A child’s time playing it the best opportunity for new learning to happen. Children love to explore their environment- no matter what that looks like. Some homes are full of all the toys, while other take a more curated approach with the “less is more” mindset. No matter your home style, there are several tips I have for you to make doing activities with your child enjoyable and self-paced rather than chaotic, making you want to pull your hair out.
Prepare Your Materials In Advance
Many of the activities in the Language with Everyday Objects series comes with visual directions for activities. Use the materials list to gather your items prior to starting. Set all items in the work area. You may want to pre-measure some materials if your child is only in the “dump” phase. By having everything in one area you won’t have to worry about running around looking for items during your child’s precious moments of attention. This will keep your child engaged AND you calmer.
Prepping Shouldn’t Take Longer Than Activity
There are so many beautiful activities for children on Pinterest. But the fact is- if it takes you 20 minutes to prep and the child spends 5 minutes doing/using it, it wasn’t worth your time. Choose activities that have quick setup. Also, don’t be afraid in asking your child to “go get” materials to help you setup. This way they are involved and it is an engaging activity instead of you doing all the prep.
Look For Projects That Can Be Used Again
One of my favorite examples of this is from our Garden week in the Language with Everyday Objects Series. We started off the week by making a rain gauge. The next day we made a soda bottle watering can, that we filled using water from the rain gauge. Then the following day we made grass in a cup and planted some herbs. We watered all of them using the soda bottle watering can with water from the rain gauge. By creating each of these is a specific order it allowed us to use them multiple times over the week (and beyond).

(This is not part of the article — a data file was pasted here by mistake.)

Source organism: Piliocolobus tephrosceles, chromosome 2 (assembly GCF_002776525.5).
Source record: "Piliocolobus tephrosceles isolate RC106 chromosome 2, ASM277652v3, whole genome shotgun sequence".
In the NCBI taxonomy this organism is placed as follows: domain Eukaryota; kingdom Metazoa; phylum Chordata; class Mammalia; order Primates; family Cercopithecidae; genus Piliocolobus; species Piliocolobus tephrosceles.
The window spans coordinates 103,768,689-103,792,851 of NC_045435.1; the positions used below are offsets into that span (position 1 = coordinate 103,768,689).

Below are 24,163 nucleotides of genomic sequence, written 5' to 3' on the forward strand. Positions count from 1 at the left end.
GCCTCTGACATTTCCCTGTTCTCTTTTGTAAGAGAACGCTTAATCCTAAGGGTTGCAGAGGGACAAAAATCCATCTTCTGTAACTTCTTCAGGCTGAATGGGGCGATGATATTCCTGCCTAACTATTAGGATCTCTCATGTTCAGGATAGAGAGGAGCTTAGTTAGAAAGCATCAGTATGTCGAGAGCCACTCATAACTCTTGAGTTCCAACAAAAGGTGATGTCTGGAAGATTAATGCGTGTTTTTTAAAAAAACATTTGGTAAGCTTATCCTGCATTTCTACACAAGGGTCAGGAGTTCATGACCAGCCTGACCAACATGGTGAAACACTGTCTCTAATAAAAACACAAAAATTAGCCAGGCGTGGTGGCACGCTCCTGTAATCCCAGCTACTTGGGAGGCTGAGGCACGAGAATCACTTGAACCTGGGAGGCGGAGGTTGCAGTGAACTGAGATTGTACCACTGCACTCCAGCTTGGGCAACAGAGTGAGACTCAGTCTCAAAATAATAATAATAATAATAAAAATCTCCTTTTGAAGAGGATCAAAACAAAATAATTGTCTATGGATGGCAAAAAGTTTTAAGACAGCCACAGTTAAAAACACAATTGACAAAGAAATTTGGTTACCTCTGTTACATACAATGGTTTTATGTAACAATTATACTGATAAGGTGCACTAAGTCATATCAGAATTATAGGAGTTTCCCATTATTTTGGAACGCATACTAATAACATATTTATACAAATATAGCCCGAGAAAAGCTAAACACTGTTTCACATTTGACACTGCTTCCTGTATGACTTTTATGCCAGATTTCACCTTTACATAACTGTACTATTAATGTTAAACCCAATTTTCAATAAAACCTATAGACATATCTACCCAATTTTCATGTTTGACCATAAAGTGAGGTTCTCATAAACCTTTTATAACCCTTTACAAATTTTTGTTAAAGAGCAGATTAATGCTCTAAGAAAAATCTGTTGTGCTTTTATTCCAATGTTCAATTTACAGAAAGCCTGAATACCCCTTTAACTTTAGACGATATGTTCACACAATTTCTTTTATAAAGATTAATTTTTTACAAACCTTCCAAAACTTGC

Think About Your Language Focus
Do not try to incorporate ALL of the language skills at one time. My recommendation is to chose 1-2 and be mindful in using those skills. For instance, if I am making the rain gauge I might focus on requesting using core words and specific vocabulary. Then as we observe the rain gauge after a storm I shift my focus to “more/less” and measurement vocabulary.
Plan On Going Slow- Don’t Do A Project If You’re In A Rush
We’ve all been there- grab the hand, paint and slap it on the paper to make a cute gift. But for language-focused activities wait until you have at least 15 minutes to honestly devote to it. If you have the time you can make yourself take a pause, breathe, and focus on each step. You’ll also be more willing to let your child get involved and make a mess.
Prepare For The Mess
Messy is not bad! It is your child’s way of fine-tuning their fine motor and hand-eye coordination skills. The trick is to prepare in advance for it. Throw a towel on the table or ground. Know that all of the ingredient won’t make it into the bowl. THAT’S OKAY! The trick is to teach your child that the activity/recipe isn’t over until the clean-up has happened. This teaches children to complete a routine- setup, activity, cleanup. It also teaches them a responsibility of living in a home.
Keep Items Out After Structured Activities
Finally, don’t be quick to put the crafts and activities away. Leave them out so they can use them in independent play later on. In our home we have two spaces for our child to play. During the Everyday Language Series I put the previous weeks activities and books upstairs while I put the current weeks activities and books downstairs. This allows the child to continue having exposure to the vocabulary even when you aren’t doing a structured activity.